Mid-bridge Alma seizes my arm. More observant than I, she draws my attention downward to the planks under our feet: "Is that a fish?" We gape down at a silvery body, narrower than my hand, long as a glove. A smear of red on the wooden slats. A stillness, then a sudden movement that we sense more than see—"Is he still breathing?" We bend closer, and the round white lips widen in a spasm of something like hope. Really, do fishes hope? Maybe it was fear that opened the lips and drew in the gasp.

I take a blue plastic bag meant for collecting my dog’s waste and put it over my fingers to grasp the fish near its tail. Ridge of body, hard skeleton under a bit of give: The thing proves as slippery as it looks. Out of my fingers it slides to knock against the red painted rail and flop in paroxysms on the slats at my feet. "I'm sorry, I'm sorry, little fish!" I grab it again and lift it above the uppermost rail as quickly as I can, praying not to dash its brains out, dropping it over the edge. From somewhere near the treetops a blue jay shrieks its diphthonged epithet, “Thiee—eef! Thiee—eef!”

"He's in the water!" Alma crows, and darts to the other side of the bridge to follow its path. "He's swimming! He's just a little cockeyed...Come on buddy, you can do it." The fish now appears the color of tea, same as the water—a dubious stream that sometimes smells like sewage, owing to its use as an overflow for same. But I love this stream and I love this fish and I'm standing there cheering them both on, as the fish wobbles, rights itself, darts behind a rock. "Oh, this is his home—he knows where to go," says Alma.

Where he lay on the bridge slat we find three square smudges of red, and miniscule dots of confetti the color of a winter sky about to snow, glinting—the poor fish descaled right under our noses. We make up origin stories: a kingfisher grabbed and let go? A raccoon? Most likely a bird. Alma thought she saw a rip in the belly, source of the blood.

"You saved the fish!" Alma cheers and hugs me as we stand there clinging to the rail.

The one that got away. The Fish Story. "What kind of fish is it, do you think?" I ask.

"A lucky fish."

"You saw him," I say, still giddy.

"You saved him!" She slaps my arm.

To have a fish fly up into our faces almost, while nattering along on our Very Important Lives, is stunningly surreal: Are you a magic fish from a fairy tale, about to stand up fully dressed in tights and puffy breeches, with a jaunty cap on your head, like Robin Hood?

Such a fish would have resurfaced and disgorged a gold ring or a capsule containing a tiny scroll, or it would have shapeshifted into a princeling or an evil gnome. A dream-fish, a mythic-fish, a mystery-fish. Perhaps I do a disservice to this living swimmer (does it live still?)—making it into a symbol for my own purposes. Still my overactive mind can't help but take some meaning from the encounter. To make it into a Story.

O fish, swimmer of polluted shallow water, bridge-jumper-in-reverse: What do you give us in return for our service? What is the price we must pay for touching you, or the reward we might receive?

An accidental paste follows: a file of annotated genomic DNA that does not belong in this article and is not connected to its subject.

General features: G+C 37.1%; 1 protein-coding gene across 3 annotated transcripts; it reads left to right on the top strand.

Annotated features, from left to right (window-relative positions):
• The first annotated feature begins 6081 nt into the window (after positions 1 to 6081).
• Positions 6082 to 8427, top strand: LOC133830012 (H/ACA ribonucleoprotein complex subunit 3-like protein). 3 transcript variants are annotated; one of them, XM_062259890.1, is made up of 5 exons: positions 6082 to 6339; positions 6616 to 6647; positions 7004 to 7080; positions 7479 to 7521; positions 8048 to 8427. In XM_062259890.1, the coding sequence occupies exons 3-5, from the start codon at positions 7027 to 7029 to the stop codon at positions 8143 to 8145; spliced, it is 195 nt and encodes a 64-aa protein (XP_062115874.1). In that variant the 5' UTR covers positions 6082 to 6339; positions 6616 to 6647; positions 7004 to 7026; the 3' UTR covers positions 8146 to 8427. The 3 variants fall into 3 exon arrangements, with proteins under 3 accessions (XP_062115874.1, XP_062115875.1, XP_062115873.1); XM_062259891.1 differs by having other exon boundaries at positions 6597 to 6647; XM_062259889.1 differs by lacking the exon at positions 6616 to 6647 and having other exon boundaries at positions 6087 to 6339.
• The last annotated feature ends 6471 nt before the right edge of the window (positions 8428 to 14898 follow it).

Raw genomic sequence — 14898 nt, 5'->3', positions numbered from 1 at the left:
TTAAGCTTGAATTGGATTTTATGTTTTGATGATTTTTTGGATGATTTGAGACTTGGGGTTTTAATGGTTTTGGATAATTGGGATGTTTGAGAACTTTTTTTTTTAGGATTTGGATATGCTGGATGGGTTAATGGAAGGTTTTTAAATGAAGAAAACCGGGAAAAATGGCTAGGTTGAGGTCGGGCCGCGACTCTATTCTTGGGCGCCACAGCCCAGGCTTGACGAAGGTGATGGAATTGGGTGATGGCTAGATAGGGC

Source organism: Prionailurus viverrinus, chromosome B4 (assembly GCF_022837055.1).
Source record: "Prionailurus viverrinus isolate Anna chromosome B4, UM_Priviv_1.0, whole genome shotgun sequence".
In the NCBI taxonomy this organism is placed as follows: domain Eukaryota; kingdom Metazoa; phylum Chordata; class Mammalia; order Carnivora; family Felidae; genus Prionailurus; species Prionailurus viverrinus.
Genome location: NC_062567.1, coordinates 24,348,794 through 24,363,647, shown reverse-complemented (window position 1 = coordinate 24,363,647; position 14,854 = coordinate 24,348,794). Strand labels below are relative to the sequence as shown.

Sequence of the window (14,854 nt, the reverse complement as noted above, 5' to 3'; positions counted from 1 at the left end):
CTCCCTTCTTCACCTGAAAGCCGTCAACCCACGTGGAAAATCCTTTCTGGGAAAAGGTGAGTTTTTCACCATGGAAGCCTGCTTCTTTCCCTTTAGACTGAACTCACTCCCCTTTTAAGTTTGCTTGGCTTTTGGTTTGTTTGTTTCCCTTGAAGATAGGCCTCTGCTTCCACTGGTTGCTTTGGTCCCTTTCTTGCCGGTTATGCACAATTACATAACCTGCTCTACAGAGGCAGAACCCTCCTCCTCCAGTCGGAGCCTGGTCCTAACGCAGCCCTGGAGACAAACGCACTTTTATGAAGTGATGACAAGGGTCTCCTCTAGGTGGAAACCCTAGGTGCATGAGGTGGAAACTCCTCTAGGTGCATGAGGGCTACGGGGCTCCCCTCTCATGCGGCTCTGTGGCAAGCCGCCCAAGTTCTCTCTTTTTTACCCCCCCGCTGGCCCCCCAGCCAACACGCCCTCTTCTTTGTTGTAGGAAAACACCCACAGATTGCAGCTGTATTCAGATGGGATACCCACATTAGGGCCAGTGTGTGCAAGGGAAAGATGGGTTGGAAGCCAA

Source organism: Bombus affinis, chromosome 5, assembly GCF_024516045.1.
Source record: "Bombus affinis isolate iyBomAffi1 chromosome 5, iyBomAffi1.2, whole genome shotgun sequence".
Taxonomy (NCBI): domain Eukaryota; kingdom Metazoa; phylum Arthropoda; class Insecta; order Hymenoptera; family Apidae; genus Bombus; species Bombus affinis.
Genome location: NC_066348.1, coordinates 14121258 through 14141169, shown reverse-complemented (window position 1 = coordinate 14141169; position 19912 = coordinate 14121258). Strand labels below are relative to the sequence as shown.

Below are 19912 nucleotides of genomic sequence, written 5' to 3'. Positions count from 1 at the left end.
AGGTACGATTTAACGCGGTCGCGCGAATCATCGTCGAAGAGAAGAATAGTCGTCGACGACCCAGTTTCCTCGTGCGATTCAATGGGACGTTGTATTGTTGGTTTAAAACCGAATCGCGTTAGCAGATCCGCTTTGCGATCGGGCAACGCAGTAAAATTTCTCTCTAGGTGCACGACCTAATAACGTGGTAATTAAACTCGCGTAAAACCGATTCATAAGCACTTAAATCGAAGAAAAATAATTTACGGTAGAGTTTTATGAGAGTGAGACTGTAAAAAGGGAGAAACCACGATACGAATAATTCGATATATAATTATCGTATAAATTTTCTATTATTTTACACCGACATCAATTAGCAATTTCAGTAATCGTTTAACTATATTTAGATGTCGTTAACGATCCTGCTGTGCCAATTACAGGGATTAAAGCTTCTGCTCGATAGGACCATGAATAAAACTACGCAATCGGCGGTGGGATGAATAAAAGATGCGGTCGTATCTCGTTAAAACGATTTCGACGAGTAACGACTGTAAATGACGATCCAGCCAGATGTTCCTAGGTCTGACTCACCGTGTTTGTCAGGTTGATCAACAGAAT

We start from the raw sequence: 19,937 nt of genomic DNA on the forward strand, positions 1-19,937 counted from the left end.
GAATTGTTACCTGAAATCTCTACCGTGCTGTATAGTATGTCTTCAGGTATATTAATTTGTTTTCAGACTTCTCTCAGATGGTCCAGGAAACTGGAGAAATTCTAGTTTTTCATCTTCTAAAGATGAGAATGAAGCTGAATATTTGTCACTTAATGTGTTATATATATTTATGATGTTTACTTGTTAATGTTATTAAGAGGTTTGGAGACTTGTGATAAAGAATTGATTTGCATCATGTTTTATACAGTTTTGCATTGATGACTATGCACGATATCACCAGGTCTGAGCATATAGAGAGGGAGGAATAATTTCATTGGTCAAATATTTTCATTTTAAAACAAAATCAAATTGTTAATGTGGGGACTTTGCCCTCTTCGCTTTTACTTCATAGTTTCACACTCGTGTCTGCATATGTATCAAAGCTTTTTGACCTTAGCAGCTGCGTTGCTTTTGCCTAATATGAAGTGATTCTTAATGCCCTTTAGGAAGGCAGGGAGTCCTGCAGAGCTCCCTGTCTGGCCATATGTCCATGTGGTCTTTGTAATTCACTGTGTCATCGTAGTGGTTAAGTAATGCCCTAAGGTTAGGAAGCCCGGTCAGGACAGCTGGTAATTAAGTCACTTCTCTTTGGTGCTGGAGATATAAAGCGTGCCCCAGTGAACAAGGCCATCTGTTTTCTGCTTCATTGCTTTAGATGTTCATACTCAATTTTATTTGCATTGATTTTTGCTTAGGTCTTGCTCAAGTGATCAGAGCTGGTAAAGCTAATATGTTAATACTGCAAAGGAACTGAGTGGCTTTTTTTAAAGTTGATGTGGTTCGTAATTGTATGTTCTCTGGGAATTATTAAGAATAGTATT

Tonight after several restless nights, the pain has settled in, like old times. I feel my body wanting to clench, and it seems my affliction has returned.

I turn to my side, stretch long, remember the fish, its torment, its release. These moments of discomfort lie alongside the moments where I pay attention, where I still shine—even in that space of "impairment." It is possible to shine—not endlessly, but just in one particular instance, right here.

Perhaps each moment can be its own pearl, to be buffed to a sheen or left tarnished and heavy, tainted by fears of future suffering, recriminations of past acts. Because that's what my pain encloses—a thought layered around the physical moment: Oh fuck, how will I manage, I bet I’ll feel this way forever, I did something wrong, how do I fix this? Those laments bring suffering to a moment just as perfect as any other, just as full of possibility and grace.

I breathe deeply and imagine my breath filling me with a radical compassion, not just for the plight of others, but for my own minute cells. Like fish in a polluted stream, they mirror and carry the plight of the world.

Lying here, my mind a rocky sea, I feel a calming of the waves. The Sunday school image of Jesus-in-the-rowboat swims up from somewhere, bringing with it a sense of restrained power. In childhood’s bathtub imaginings, I used to pretend I could work that particular miracle, placing my hand on churned-up water's surface to calm it. Now I see that I do this with myself, with other people sometimes.

And with fish?

That fish, taking what might be its last breath, finds itself back in the creek's fluidic embrace. Does it live or die, with its bloodied scales, oxygen-starved lungs? Does the outcome matter, as long as the fish felt kindness for a shimmering moment, there under the skin of the water?

In the watery cells of my body, in the saline medium that contains my spirit, kindness is all.

Be brave, says a whisper in my ear as I drift. Be you. Let you be you.

I slide under the surface, find my way home.

A two-time recipient of the Indiana Arts Commission’s Individual Artist Grant, Shawndra Miller has been published in Confrontation Magazine, Arts & Letters, Flying Island, and other journals, as well as the anthology Goddess: When She Rules, from Golden Dragonfly Press. Her essay “Bleeding the Butterfly” received the Unclassifiable award from Arts & Letters. She blogs about personal and community resilience at